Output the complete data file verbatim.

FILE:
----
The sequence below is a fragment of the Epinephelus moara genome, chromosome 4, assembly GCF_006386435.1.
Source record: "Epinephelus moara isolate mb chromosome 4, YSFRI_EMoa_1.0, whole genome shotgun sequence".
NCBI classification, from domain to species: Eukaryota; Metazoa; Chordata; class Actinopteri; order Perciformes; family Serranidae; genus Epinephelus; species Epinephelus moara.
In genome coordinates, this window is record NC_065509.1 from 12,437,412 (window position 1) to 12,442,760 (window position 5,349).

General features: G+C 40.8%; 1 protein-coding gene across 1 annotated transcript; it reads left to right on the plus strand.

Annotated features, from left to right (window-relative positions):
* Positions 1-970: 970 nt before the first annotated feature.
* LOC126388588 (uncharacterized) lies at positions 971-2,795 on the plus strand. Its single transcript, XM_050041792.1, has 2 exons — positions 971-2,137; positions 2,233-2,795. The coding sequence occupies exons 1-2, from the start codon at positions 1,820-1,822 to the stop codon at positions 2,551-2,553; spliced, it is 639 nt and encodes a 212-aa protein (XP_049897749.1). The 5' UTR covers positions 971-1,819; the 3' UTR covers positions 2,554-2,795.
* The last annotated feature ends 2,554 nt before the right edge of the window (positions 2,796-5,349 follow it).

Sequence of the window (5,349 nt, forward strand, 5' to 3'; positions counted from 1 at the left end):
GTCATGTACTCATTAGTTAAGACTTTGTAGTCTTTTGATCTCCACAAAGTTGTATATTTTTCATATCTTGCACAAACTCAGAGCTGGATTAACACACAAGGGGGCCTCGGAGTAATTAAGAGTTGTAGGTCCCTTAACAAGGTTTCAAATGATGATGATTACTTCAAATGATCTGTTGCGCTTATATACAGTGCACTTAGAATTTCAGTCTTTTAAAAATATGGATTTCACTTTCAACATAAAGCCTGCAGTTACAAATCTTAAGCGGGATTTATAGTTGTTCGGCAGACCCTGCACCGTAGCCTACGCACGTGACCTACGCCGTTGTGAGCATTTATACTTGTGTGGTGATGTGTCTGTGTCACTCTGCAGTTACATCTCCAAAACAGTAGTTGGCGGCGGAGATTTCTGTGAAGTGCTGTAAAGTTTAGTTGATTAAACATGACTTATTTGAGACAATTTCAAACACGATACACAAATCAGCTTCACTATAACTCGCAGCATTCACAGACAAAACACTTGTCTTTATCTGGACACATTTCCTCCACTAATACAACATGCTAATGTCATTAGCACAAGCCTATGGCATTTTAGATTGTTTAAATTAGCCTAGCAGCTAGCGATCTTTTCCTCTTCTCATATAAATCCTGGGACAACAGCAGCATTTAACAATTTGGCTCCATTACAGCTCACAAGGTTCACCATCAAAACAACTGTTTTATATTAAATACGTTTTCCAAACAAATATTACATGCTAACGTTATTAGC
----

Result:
The sequence below is a fragment of the Epinephelus moara genome, chromosome 4, assembly GCF_006386435.1.
Source record: "Epinephelus moara isolate mb chromosome 4, YSFRI_EMoa_1.0, whole genome shotgun sequence".
NCBI classification, from domain to species: Eukaryota; Metazoa; Chordata; class Actinopteri; order Perciformes; family Serranidae; genus Epinephelus; species Epinephelus moara.
In genome coordinates, this window is record NC_065509.1 from 12,437,412 (window position 1) to 12,442,760 (window position 5,349).

General features: G+C 40.8%; 1 protein-coding gene across 1 annotated transcript; it reads left to right on the plus strand.

Annotated features, from left to right (window-relative positions):
* Positions 1-970: 970 nt before the first annotated feature.
* LOC126388588 (uncharacterized) lies at positions 971-2,795 on the plus strand. Its single transcript, XM_050041792.1, has 2 exons — positions 971-2,137; positions 2,233-2,795. The coding sequence occupies exons 1-2, from the start codon at positions 1,820-1,822 to the stop codon at positions 2,551-2,553; spliced, it is 639 nt and encodes a 212-aa protein (XP_049897749.1). The 5' UTR covers positions 971-1,819; the 3' UTR covers positions 2,554-2,795.
* The last annotated feature ends 2,554 nt before the right edge of the window (positions 2,796-5,349 follow it).

Sequence of the window (5,349 nt, forward strand, 5' to 3'; positions counted from 1 at the left end):
GTCATGTACTCATTAGTTAAGACTTTGTAGTCTTTTGATCTCCACAAAGTTGTATATTTTTCATATCTTGCACAAACTCAGAGCTGGATTAACACACAAGGGGGCCTCGGAGTAATTAAGAGTTGTAGGTCCCTTAACAAGGTTTCAAATGATGATGATTACTTCAAATGATCTGTTGCGCTTATATACAGTGCACTTAGAATTTCAGTCTTTTAAAAATATGGATTTCACTTTCAACATAAAGCCTGCAGTTACAAATCTTAAGCGGGATTTATAGTTGTTCGGCAGACCCTGCACCGTAGCCTACGCACGTGACCTACGCCGTTGTGAGCATTTATACTTGTGTGGTGATGTGTCTGTGTCACTCTGCAGTTACATCTCCAAAACAGTAGTTGGCGGCGGAGATTTCTGTGAAGTGCTGTAAAGTTTAGTTGATTAAACATGACTTATTTGAGACAATTTCAAACACGATACACAAATCAGCTTCACTATAACTCGCAGCATTCACAGACAAAACACTTGTCTTTATCTGGACACATTTCCTCCACTAATACAACATGCTAATGTCATTAGCACAAGCCTATGGCATTTTAGATTGTTTAAATTAGCCTAGCAGCTAGCGATCTTTTCCTCTTCTCATATAAATCCTGGGACAACAGCAGCATTTAACAATTTGGCTCCATTACAGCTCACAAGGTTCACCATCAAAACAACTGTTTTATATTAAATACGTTTTCCAAACAAATATTACATGCTAACGTTATTAGC